31 December 2018

Ignorance is an exciting thing!

Several years ago, I wrote a regular column for the JEANS section of 'The Nation'.  The editor of JEANS, Kusumanjalee Thilakarathna now handles the 'Littlestars' tabloid distributed with 'The Sunday Morning'. This is the tenth article for Littlestars.  Scroll down to find the full series of articles written for JEANS and the those of this new series.

Have you ever met anyone who knows everything? Well, perhaps not everything, but lots and lots and lots of things, let’s say.  Maybe it’s not that they know lots and lots and lots of things, but just that they seem to know lots and lots and lots of things. They say things as though they know things. They say things with such confidence that you feel you have to believe whatever is said. Maybe you don’t know much about something, so when someone says all kinds of things about that ‘something’ you just listen. Why? Because you don’t know.  

But have you asked yourself this question: ‘what if he or she doesn’t know but is saying all this simply because the listeners don’t know enough to ask questions or offer a different opinion?’

The truth is that this is not uncommon. It happens in school and it happens even in scientific conferences. It happens in Parliament too. Yes, even in the United Nations!

Suppose a popular girl or a boy who is considered to be really bright says something. We tend to believe, don’t we? What if it is bully? A bully says the earth is flat and even though you know it isn’t, you won’t say ‘rubbish, the earth is round, like an orange!’ 

It’s all about how much is known and how much is unknown. Have you ever wondered about that? Here’s a trick that might you understand knowledge and ignorance, or rather the extent of knowledge and the extent of ignorance.

On a starry night, look at the sky. Now imagine that somewhere out there in the Milky Way there’s a planet orbiting one of the thousands of stars you can see. You won’t see the planet of course, but imagine a planet and imagine it is just like our earth.

You can imagine that there’s life on that planet. You can imagine what creatures over there look like. In fact you can let your imagination run riot. 

Now think. Do you really know what they look like? Do you really know if there is such a planet? Can you really say that there’s on life out there somewhere in some  corner of the universe? Can you say there IS life outside our planet? 

Now ask yourself, ‘how much do I really know about the universe?’ Now ask yourself, ‘forget the universe, do I know everything there is to know about our own planet?’ Now ask yourself, ‘forget our entire planet, do I know everything there is to know about our country, our city, our village, our neighborhood?’ Now ask yourself, ‘do I know everything there is to know about my immediate family?’ Now ask yourself, ‘do I know everything there is to know about myself?’ 

Well, we think we know a lot, don’t we? But think about it — do we know about ourselves? Haven’t there been occasions when you’ve been surprised about how you feel about things, about things you do on the spur of the moment? Haven’t there been times when you’ve felt embarrassed about something you’ve done and told yourself, ‘i wish I had known better?’  

It simply means we really don’t know a whole lot about anything. The moment we realize this, we are more careful about what we say. 

Someone once said ‘look at this table, it exists…you cannot deny it.’  Someone else casually asked a few questions: What was this table ten years ago and what would it be like ten years from now? Did it always had these scratches? When it was made did it have these initials carved on it? Will there be no other initials and various words and phrases be carved on it ever?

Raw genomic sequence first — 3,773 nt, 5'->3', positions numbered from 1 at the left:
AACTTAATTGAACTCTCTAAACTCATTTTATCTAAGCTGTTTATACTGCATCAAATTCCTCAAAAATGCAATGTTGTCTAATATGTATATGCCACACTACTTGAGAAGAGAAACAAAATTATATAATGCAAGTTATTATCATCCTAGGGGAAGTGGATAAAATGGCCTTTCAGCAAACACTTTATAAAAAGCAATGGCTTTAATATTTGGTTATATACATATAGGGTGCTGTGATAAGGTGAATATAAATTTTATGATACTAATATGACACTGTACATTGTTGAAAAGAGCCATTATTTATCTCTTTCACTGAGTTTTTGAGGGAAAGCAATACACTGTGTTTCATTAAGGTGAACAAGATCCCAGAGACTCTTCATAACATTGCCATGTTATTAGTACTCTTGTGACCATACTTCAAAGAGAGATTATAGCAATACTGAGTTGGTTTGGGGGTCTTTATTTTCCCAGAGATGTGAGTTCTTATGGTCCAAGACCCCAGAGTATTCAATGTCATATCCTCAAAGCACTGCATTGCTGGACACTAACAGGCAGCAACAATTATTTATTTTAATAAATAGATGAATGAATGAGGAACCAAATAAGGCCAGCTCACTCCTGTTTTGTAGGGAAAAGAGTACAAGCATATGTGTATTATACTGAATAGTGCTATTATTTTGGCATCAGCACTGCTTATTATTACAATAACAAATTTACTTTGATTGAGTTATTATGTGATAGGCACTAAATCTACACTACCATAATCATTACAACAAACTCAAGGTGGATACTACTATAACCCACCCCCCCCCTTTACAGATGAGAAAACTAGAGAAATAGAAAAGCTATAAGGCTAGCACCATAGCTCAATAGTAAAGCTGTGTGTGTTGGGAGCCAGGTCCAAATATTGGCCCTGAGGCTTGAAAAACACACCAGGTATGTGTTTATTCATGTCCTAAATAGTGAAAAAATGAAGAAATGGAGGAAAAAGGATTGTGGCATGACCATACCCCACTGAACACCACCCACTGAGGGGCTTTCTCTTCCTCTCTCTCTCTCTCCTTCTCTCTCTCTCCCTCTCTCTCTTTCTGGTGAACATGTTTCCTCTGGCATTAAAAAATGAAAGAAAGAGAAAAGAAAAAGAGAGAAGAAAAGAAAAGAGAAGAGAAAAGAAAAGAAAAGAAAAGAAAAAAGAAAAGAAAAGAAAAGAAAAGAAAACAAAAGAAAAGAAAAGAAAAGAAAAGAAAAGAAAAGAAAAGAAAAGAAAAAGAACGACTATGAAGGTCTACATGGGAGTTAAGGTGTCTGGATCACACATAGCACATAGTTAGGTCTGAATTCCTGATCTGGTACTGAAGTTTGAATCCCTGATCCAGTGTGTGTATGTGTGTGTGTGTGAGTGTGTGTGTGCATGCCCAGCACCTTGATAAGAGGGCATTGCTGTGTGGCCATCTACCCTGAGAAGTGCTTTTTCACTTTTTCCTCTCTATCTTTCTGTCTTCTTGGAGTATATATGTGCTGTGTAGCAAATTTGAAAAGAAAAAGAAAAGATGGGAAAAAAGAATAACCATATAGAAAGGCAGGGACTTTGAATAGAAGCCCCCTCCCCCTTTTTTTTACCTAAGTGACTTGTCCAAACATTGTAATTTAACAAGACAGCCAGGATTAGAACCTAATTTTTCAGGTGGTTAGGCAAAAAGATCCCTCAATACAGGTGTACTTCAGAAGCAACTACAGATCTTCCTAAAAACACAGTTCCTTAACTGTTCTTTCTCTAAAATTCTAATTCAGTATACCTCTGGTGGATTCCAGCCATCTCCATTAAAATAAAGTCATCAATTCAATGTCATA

And yet, the table, well, was a table. It was real. At that moment. Life is like that. What’s real now disappears into nothing later. We know some basic things, but there’s a lot more that we don’t know. Not all of it needs to be known, but the fact that there are things unknown makes it interesting. There’s so much to discover and what we do find out can change the way we think. For now, and always, it’s good to know that there are known and unknown things, don’t you agree?


Articles for THE NATION
Venus-Serena tied at love-all
Some jokes are not funny
There's an ant story waiting for you
And you can be a rainbow-maker
Trees are noble teachers
On cloudless nights the moon is a hole
Gulp down those hurtful words
A question is a boat, a jet, a space-ship or a heart
Quotes can take you far but they can also stop you
No one is weak
The fisherman in a black shirt
Let's celebrate Nelli and Nelliness
Ready for time travel?
Puddles look back at you, did you know?
What's the view like from your door?
The world is rearranged by silhouettes
How would you paint the sky?
It is cool to slosh around
You can compose your own music
Pebbles are amazing things
You can fly if you want to
The happiest days of our lives
So what do you want to do with the rain?
Still looking for that secret passage?
Maybe we should respect the dust we walk on
Numbers are beautiful 
There are libraries everywhere 
Collect something crazy
Fragments speak of a thousand stories 
The games you can and cannot play with rice
The magic of the road less-traveled
Have you ever thought of forgiving?
Wallflowers are pretty, aren't they?
What kind of friend do you want to be? 
Noticed the countless butterflies around you?
It's great to chase rainbows
In praise of 'lesser' creatures 
A mango is a book did you know?
Expressions are interesting things
How many pairs of eyes do you need?
So no one likes you?
There is magic in faraway lights
The thambilil-seller of Giriulla
When people won't listen, things will
Lessons of the seven-times table


winblog said...

Not that I really disagree, but this is a dangerous premise in that can be weaponized to shut people up.